Rosenbaum on "World Trade Center"

At The Chicago Reader, Jonathan Rosenbaum weighs in on World Trade Center:

“THE HOLOCAUST IS ABOUT six million people who get killed,” Stanley Kubrick reportedly said to screenwriter Frederic Raphael in the late 90s. “Schindler’s List was about 600 people who don’t.” Assuming the quote is right, Kubrick’s speaking about the Holocaust in the present tense and about a movie made half a century later in the past tense suggests something about his priorities.

They probably aren’t the priorities of Oliver Stone, whose ruthlessly circumscribed World Trade Center isn’t about the 2,749 citizens of 87 countries who got killed in the 9/11 assault on the Twin Towers and who are mentioned only in a title when the movie’s over. It’s about two citizens of one of those countries who survived, John McLoughlin and William Jimeno, both real-life Port Authority policemen. The story of what they experienced is gripping and inspiring, but however true it is to their lives—it’s hard to imagine any two men on the planet could be as conventional as the filmmakers make these heroes—the way it’s told restricts what the movie can say about the larger tragedy. … “

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  • Nate

    Rosenbaum is a formidable writer with no qualms about being politically subjective in his reviews, but this latest piece is pretty useless as film criticism. It’s so much easier to quote people like Thomas and Lopez (conservatives who don’t generally write about film) and pass judgment on them.

    WTC did not demonize the terrorists. The movie simply wasn’t about them. Rosenbaum’s response was both predictable and inevitable. (Though in a way, it’s also comforting knowing that he’ll always be there second-guessing the status quo.)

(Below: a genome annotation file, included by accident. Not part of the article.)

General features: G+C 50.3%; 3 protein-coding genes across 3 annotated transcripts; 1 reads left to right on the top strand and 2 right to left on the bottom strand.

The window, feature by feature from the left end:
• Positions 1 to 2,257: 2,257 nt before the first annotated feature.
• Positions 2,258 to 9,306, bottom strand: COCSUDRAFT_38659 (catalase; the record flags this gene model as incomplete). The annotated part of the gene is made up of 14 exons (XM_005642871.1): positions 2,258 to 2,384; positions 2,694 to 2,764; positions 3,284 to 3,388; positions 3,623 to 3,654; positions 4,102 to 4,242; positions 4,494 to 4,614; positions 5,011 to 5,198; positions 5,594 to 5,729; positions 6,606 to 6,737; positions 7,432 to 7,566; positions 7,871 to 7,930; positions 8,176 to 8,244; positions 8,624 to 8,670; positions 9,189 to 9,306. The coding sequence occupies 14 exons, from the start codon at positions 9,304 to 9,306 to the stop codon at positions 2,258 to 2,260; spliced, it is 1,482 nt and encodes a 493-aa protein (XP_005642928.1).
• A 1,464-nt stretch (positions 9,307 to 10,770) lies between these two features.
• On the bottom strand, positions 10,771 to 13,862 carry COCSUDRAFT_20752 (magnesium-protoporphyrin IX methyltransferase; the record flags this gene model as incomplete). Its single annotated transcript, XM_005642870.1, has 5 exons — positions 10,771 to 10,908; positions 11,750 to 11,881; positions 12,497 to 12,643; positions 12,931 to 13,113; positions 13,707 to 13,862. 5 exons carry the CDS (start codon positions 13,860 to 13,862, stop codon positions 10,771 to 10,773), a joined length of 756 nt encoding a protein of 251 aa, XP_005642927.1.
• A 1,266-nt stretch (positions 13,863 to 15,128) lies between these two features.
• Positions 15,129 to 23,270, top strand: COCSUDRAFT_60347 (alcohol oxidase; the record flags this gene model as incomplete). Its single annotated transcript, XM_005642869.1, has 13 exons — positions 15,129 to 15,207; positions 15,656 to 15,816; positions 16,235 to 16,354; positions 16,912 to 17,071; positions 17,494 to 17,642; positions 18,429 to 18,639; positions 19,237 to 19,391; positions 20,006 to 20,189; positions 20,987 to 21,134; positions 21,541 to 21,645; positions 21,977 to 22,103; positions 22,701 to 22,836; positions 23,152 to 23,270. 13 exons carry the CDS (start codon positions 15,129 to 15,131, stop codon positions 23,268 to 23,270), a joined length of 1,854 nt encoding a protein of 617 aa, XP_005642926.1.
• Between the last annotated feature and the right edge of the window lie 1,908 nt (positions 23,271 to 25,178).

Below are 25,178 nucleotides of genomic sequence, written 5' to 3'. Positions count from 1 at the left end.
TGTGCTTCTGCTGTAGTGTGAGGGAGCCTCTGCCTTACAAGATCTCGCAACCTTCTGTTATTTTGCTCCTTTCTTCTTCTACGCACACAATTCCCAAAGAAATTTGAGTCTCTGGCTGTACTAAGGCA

• jasdye

    rosenbaum is every bit as much a social critic as a film critic. for him, media representations and his view of reality (often socially-constructed, with one type of people pitted against another – usu. rich v. poor; american military industry v. the world; etc.) are well-integrated.

    i don’t think he avoided the subject(s) of the film at all, nate. he wasn’t pleased, saw it as more of the same american jingoism by an ‘auteur’ he severely disagrees with and looked at different readings of the film by some cultural critics. Lopez’ essay was particularly damning of an Amero-centric view that is slowly eating our soul away.

    the men and families studied in ‘world trade center’ may be heroes, great men and women who fight for every stretch of life given them. but the attitudes taken by many to demonize ‘the others’ (i.e., non-Americans, in Lopez’s vocabulary, “them” v. “us”), is anything but heroic. it’s cowardly and anti-
    christian. Ms. Lopez was right.

  • Nate

    It’s clear that WTC wasn’t the movie Rosenbaum wanted it to be. So he whines about it, pulling quotes from several non-film critics and virtually avoiding the subject of the film itself. Irritating.

    Care to comment on it, Jeffrey?

  • Peter T Chattaway

    Wow, I’ve been quoting that Kubrick line in discussions about Oliver Stone’s film, and I almost cited that line in my own review of it.